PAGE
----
Karl Marx wrote: “What is the secular basis of Judaism? Practical need, self-interest. What is the worldly religion of the Jew? Huckstering. What is his worldly God? Money. Very well then! Emancipation from huckstering and money, consequently from practical, real Judaism, would be the self-emancipation of our time.” – Karl Marx; essay, The Jewish Question; 1844
Not having a theology degree, nor even a Ph.D., and being, too, a bit naïve regarding matters of high-brow philosophical currents throughout the ages, I have to admit that when I first read Karl Marx’ essay, The Jewish Question, I was actually stunned by its contents.
First off, my rather cursory education in various philosophies and in Marxism, particularly, d
id not prepare me for the bitter thrust of old Karl’s potent anti-Semitism. In fact, until reading this particular essay, I would have never, in a million years, connected much of anything whatsoever Marxian with Jew hate.
After all, Karl Marx, himself, was a Jew. Hitler and many others blamed the Jews for Communism, thanks to the number of Jews who played prominent roles in the Russian Revolution. I naturally associated twentiet h century Anti-Semitism with Adolph Hitler and the Nazis.
Ironically, if Karl Marx had still been alive and residing in Germany or any of the Nazi-occupied countries during WWII, he would have perished along with his brethren, despite his own “self-loathing-Jew” status.
Marx envisioned a society “which would abolish the preconditions for huckstering, and therefore the possibility of huckstering,” because this classless society “would make the Jew impossible.”
Personally, I find the opinion of some that Marx was a genius, to be downright laughable. Regarding his opinions on the Jews, one is left to ponderously consider which ones were dumb, and which were dumber.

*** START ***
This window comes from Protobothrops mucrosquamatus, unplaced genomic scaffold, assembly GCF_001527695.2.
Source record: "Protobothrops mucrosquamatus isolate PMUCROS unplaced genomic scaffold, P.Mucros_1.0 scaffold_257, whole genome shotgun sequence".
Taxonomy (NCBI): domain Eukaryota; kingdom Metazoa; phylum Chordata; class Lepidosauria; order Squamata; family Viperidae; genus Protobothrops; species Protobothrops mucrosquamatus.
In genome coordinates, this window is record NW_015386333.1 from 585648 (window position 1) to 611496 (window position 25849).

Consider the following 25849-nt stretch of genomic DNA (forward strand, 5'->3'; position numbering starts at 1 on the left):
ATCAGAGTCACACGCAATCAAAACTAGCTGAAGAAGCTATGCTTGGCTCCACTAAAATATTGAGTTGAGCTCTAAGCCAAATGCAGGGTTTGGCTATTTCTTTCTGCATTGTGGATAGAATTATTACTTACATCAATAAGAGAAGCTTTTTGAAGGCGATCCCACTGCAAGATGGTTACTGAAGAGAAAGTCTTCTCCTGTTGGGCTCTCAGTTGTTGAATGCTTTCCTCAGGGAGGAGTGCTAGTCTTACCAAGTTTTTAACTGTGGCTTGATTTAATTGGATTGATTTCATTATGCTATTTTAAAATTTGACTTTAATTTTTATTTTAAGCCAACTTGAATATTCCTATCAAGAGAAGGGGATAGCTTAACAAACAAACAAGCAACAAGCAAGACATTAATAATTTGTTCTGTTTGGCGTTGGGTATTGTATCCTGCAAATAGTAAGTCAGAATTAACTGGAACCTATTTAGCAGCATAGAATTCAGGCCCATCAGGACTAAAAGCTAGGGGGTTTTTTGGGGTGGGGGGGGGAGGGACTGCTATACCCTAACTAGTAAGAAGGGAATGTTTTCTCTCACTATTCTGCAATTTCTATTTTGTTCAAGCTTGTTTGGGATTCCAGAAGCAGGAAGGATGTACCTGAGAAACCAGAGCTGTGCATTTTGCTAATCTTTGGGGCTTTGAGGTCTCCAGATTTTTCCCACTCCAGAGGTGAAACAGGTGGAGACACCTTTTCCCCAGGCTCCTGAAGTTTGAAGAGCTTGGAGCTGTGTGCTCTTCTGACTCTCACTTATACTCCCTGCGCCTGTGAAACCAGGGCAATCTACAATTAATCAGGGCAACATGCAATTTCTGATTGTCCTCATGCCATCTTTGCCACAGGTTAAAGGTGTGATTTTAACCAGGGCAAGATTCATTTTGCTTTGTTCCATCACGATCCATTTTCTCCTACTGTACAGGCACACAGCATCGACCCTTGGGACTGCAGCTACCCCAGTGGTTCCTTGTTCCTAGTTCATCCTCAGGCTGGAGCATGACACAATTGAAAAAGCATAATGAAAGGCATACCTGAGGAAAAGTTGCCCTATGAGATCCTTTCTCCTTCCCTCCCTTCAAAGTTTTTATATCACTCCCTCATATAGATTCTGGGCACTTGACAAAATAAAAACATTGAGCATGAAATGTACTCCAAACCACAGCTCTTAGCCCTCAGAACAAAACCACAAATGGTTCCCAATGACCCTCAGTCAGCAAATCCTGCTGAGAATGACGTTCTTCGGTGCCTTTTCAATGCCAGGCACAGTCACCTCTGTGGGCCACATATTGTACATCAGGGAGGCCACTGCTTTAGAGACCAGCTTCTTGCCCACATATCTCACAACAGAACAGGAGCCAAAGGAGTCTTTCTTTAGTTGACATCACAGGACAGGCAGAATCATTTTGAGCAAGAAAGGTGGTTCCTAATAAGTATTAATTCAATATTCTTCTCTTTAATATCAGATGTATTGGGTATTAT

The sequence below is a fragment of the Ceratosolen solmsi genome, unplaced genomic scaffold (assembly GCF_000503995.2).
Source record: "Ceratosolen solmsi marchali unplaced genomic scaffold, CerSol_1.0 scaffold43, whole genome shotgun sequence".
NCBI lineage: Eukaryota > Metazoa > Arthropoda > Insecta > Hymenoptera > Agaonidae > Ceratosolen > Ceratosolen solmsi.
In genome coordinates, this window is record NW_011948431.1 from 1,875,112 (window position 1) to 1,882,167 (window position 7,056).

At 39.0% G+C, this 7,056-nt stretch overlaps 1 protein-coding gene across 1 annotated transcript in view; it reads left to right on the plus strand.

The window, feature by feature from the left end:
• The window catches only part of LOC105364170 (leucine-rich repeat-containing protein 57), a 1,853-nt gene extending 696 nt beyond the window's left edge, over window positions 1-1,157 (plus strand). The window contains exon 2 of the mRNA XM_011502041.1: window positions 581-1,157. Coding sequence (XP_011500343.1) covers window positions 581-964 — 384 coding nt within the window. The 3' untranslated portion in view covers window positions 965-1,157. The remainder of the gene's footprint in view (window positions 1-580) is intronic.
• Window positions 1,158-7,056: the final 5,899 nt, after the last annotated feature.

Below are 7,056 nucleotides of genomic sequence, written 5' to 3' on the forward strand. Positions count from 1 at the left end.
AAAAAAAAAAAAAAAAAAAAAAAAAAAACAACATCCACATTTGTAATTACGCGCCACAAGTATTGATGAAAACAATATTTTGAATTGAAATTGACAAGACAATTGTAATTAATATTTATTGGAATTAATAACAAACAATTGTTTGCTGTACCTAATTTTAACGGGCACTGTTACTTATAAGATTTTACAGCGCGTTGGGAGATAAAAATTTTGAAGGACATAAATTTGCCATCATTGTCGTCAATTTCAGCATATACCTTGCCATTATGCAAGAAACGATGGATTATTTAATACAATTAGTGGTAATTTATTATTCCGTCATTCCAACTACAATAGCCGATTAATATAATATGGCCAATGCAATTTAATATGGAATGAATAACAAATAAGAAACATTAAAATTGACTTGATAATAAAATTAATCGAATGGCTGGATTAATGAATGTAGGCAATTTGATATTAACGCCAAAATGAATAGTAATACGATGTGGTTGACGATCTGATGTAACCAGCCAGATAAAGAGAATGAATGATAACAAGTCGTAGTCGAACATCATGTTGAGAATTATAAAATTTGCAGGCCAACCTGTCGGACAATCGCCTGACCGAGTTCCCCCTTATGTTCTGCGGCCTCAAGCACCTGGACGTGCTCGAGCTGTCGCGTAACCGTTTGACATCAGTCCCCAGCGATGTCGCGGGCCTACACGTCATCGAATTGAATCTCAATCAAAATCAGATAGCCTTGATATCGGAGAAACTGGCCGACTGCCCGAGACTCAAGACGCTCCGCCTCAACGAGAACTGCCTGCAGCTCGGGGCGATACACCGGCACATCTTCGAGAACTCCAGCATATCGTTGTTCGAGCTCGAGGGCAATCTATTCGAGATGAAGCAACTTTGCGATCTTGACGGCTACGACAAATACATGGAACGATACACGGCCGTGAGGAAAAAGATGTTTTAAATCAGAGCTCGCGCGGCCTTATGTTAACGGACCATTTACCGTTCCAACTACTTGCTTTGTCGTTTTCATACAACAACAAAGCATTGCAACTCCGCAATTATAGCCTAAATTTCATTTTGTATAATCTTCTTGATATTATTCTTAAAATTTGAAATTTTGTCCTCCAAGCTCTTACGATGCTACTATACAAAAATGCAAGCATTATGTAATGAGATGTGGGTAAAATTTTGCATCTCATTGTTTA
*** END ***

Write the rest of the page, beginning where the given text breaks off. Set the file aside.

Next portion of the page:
Evidently Karl Marx was as utterly ignorant of the true tenets of Judaism (Self-sufficiency does not equate to “huckstering.”) as he was of the diabolical possibilities inherent in his own words, once they were in the hands of one Adolph Hitler.
This atrocious irony might be merely a historical oddity if old Karl’s words were not still bouncing around in the heads of those who wish to lead new revolutions based upon them. But Marx’ words still dominate much of what happens on the world stage today, even in our own republic.
The word emphasis has changed a bit. The industrial proletariat is no longer the focus. But as a newly prominent American politician is wont to remind us: words do matter.
Yes, of course, words matter, as many leaders of ambitious movements have mightily declared.
…the power which has always started the greatest religious and political avalanches in history rolling has from time to immemorial been the magic of power of the spoken word, and that alone.
Particularly the broad masses of the people can be moved only by the power of speech. – Adolph Hitler, Mein Kampf.
The Oppressed Vs. the Oppressors
But where do they come from, and what do they mean in America today?
I might never have delved into the subject of the oppressed vs. the oppressors if I had not gone to Chicago in January seeking answers about a man who would be president.
When I visited Obama’s church, still under the directorship of Jeremiah Wright, I came away with far more questions than answers, and one thing leading to another, have spent the last several months trying to fathom how Marxist political philosophy wound up emblazoned with a cross and a pulpit, and pretending to rely on the Bible for its authority.
It is somewhat difficult to imagine a more contorted blasphemy,
with the single possible exception of Hitler himself claiming to be acting by divine decree in the interests of Christianity. Which is precisely what Hitler did do, while hoodwinking the German people into electing him Chancellor.